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Uchi No Deshi is the term that signifies the personal student of the dojo sensei. He is one who lives and trains in the dojo, exclusively immersing himself in "The Way".
A person contemplating becoming an uchideshi should understand that this commitment is not to be taken lightly. Although the rewards for one who completely immerses himself in Aikido training are great, the demands of uchideshi life can correspondingly be just as challenging. Living conditions are austere, and the demands for strict care, maintenance and discipline of the dojo are unrelenting. Training is the foremost priority in the life of an uchideshi. This training is not only more demanding than that asked of the dojo members at large, but far more frequent. For these reasons, one should consider very carefully before committing to a period of study as an uchideshi.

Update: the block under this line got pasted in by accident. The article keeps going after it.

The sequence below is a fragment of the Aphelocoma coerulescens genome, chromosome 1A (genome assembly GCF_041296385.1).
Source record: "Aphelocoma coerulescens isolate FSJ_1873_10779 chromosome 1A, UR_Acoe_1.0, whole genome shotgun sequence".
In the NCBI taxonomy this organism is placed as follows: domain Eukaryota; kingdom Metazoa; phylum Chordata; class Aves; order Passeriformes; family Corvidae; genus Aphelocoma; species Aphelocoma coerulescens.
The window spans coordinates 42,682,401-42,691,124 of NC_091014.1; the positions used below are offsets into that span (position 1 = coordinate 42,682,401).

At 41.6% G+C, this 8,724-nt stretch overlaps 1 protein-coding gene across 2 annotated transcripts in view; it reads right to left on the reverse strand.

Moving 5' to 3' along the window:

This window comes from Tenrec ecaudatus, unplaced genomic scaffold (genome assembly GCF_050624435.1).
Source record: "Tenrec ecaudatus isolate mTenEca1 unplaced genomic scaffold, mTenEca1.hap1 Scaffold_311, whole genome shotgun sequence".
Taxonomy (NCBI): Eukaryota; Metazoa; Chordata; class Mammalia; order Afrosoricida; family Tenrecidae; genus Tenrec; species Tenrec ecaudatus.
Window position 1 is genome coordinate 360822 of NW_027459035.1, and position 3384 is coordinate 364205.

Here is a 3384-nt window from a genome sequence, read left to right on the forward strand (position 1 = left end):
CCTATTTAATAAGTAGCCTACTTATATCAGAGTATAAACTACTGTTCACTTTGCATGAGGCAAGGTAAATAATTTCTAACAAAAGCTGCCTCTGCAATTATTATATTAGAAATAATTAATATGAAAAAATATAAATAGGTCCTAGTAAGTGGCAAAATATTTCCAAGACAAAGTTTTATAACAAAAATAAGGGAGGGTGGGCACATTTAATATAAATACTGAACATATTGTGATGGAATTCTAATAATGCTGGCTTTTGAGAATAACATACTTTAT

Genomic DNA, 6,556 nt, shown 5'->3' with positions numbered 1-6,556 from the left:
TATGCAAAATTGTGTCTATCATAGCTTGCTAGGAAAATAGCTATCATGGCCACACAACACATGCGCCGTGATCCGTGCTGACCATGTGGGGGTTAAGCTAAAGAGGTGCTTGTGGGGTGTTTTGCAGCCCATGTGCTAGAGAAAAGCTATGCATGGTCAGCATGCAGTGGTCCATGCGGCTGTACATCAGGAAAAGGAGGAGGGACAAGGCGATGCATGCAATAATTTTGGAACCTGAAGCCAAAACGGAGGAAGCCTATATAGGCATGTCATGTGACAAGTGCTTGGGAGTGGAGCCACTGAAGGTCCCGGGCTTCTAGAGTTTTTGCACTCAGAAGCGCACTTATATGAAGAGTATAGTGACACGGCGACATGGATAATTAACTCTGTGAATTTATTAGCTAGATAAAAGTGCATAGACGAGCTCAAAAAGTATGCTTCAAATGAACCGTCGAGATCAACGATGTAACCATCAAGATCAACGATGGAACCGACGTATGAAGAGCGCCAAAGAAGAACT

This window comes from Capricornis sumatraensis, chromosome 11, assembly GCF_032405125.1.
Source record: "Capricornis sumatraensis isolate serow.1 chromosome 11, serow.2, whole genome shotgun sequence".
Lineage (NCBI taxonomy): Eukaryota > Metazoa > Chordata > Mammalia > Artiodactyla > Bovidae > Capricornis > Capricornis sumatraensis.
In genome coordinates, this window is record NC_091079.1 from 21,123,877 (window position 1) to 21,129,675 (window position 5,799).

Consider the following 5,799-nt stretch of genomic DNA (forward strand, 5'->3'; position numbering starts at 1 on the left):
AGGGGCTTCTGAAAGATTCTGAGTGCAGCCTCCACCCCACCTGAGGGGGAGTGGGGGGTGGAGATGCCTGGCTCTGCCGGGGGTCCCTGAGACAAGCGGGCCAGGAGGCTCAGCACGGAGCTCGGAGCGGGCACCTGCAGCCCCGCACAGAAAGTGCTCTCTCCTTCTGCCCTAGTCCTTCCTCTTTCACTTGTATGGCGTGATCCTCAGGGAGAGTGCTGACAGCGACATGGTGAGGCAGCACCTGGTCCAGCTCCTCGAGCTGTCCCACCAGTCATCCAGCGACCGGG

Aikido of South Florida is one of the few and fortunate dojos in the United States that offers an uchideshi program to students all around the world. We have accommodated foreign students from Japan, Germany, Israel, Canada, South America and throughout the United States. For over two decades, Yap Sensei herself has been devoting one to two months every year in Japan as an uchideshi to Morihiro Saito Sensei, 9th dan, and since his passing in 2002, she continues her tutelage under the guidance of Morihiro Saito's heir apparent, Hitohiro Saito Sensei. Yap Sensei believes that Aikido is a never-ending process of development for the mind, body and spirit and feels aikido is an inexhaustible learning process. Serving as an uchideshi every year herself is a responsibility necessary for the development of the students of the dojo, as well as the refinement of her own techniques and personal growth.